UI 122 accepts input from a plurality of input/output (I/O) devices including, but not limited to, a tactile sensor interface (e.g., a touch screen, a touchpad) or a natural user interface (e.g., voice control unit, motion capture device, etc.). An I/O device interfacing with a UI 122 may be connected to an instance of devices 120A-120N, which may operate utilizing wired (e.g., USB port) or wireless network communications (e.g., infrared, NFC, etc.). For example, an I/O device may be a peripheral, such as a keyboard, a mouse, a trackball, and a click wheel, that provides input from a user. A user may utilize UI 122 interface screen generated by pre-analysis program 200.

Pre-analysis program 200 utilizes information associated with a user, information related to an activity of the user, and the identities of a plurality of other devices to define an area that is monitored by monitored device 102 of a user. In addition, pre-analysis program 200 communicates the information associated with a user and an activity of a user and the identities of a plurality of other devices to device monitoring and response program 300. In addition, pre-analysis program 200 responds to changes in the activity of a user of monitored device 102.

Device monitoring and response program 300 utilizes information obtained from pre-analysis program 200 to set a polling rate that monitored device 102 utilizes to identify which identified electronic devices (e.g., device 115, devices 120A-120N) are within a monitored area determined by pre-analysis program 200. Device monitoring and response program 300 applies one or more weighting factors to the identified electronic devices within a monitored area to calculate a safe threshold for monitored device 102.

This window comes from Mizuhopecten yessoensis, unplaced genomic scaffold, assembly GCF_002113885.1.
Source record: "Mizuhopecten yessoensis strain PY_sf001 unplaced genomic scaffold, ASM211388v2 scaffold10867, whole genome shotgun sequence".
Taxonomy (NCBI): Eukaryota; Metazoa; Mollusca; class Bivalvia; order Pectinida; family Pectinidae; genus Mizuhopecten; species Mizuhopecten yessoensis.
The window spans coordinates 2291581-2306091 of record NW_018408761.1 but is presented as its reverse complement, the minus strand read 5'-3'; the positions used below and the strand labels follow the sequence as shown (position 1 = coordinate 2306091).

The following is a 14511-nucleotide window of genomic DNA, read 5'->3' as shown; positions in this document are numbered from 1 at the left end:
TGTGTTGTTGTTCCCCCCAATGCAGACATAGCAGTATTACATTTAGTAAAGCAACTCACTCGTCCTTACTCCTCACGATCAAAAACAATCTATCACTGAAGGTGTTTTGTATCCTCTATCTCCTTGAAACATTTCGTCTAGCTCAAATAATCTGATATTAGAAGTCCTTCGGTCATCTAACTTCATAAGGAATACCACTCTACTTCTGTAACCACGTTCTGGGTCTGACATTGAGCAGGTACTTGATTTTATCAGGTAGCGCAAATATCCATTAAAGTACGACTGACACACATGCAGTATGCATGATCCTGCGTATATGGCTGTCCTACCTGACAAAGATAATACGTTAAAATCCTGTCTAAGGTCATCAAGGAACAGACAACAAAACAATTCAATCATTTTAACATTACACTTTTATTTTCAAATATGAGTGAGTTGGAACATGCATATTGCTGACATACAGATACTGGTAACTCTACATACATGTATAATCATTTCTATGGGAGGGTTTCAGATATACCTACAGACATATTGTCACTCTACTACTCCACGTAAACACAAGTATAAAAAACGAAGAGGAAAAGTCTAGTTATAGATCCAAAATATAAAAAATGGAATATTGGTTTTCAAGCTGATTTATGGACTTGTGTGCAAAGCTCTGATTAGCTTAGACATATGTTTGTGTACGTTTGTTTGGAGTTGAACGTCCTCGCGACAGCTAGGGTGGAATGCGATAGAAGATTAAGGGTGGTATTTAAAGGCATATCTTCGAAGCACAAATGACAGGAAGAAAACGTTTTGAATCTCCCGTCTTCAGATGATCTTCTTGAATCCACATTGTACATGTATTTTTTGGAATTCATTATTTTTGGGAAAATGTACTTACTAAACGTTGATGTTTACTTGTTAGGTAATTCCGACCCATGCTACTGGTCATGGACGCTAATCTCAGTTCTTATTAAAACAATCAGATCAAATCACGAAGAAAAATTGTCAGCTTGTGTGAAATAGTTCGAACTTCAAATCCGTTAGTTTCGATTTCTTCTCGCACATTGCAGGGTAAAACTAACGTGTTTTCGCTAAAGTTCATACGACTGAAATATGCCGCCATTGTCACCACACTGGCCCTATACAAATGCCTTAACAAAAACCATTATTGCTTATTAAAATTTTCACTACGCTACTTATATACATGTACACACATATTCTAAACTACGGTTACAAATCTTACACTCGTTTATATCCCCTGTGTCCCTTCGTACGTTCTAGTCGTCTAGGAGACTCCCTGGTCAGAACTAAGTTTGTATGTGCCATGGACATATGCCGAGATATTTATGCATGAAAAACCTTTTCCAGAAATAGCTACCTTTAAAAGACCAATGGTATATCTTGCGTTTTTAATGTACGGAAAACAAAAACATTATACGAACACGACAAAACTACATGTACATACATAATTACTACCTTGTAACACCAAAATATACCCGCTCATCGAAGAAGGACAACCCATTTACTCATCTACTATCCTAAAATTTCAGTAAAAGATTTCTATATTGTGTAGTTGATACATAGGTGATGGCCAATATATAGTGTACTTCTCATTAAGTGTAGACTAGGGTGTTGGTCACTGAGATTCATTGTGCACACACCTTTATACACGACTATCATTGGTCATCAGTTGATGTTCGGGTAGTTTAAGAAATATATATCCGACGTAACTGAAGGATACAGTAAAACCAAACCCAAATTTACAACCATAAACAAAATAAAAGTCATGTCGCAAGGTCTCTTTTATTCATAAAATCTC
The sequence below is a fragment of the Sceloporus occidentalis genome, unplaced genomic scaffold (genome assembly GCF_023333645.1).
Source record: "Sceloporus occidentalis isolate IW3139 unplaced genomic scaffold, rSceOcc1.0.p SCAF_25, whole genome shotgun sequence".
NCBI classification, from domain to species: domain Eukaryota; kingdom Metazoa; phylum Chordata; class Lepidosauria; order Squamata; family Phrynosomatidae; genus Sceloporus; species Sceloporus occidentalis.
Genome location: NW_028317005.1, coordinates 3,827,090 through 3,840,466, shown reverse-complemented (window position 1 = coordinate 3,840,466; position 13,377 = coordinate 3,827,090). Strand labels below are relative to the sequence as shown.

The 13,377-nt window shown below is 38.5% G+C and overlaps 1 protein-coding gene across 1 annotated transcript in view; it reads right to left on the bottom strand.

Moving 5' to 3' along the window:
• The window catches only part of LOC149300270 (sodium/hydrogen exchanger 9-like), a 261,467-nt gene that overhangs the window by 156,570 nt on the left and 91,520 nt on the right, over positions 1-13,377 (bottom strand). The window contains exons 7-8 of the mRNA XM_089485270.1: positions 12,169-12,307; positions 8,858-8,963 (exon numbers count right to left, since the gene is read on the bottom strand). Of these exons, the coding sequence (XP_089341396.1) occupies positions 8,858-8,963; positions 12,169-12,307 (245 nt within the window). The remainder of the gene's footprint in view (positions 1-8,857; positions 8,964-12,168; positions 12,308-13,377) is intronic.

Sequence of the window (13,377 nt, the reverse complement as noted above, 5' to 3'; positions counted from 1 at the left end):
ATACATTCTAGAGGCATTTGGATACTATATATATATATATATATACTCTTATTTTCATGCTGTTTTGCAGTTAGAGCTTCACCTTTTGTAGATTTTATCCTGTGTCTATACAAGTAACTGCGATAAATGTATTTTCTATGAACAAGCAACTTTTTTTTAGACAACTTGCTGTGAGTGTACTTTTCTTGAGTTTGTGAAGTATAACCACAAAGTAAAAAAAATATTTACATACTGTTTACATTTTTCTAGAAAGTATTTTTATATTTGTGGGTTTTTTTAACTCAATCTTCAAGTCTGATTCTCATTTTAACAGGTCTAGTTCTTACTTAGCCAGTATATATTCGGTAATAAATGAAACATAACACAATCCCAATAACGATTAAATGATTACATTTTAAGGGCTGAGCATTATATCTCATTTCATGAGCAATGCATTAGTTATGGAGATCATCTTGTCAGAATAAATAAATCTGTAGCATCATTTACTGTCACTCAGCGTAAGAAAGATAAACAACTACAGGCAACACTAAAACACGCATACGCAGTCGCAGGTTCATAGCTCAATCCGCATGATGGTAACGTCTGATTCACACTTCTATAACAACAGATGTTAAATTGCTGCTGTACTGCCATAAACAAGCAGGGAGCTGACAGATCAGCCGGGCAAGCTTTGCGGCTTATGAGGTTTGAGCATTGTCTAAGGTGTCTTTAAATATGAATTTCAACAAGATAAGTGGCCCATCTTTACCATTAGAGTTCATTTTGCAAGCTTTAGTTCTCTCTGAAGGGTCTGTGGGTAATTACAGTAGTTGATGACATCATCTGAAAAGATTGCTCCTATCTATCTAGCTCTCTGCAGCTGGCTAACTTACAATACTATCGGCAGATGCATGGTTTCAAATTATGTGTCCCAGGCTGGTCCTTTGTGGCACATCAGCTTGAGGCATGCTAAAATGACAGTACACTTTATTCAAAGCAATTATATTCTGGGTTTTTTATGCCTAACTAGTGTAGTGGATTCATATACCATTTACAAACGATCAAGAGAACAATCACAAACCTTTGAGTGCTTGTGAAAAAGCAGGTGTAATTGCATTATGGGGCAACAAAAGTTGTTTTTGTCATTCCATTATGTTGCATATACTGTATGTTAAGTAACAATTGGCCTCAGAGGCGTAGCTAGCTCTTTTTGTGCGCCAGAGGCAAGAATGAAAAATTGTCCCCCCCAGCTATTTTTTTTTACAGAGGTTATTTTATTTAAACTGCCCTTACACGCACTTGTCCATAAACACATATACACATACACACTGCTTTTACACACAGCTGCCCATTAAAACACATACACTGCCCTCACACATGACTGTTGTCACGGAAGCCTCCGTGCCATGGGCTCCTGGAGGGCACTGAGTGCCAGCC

Device monitoring and response program 300 also utilizes the safe threshold calculated for monitored device 102 to determine which, if any, predefined responses within user preferences 104 initiate. Subsequently, device monitoring and response program 300 communicates a response to pre-analysis program 200. In some instances, the safe-threshold value calculated by device monitoring and response program 300 does not initiate a response (e.g., a null response.)

FIG. 2 is a flowchart depicting operational steps for pre-analysis program 200, a program for configuring a device of a user based on information associated with a user and information related to an activity of a user. Pre-analysis program 200 identifies devices of other users and determines a monitored area for monitored device 102 of a user. In addition, pre-analysis program 200 may determine a reaction of one or more devices of other users to a response of monitored device 102 of a user, in accordance with embodiments of the present invention.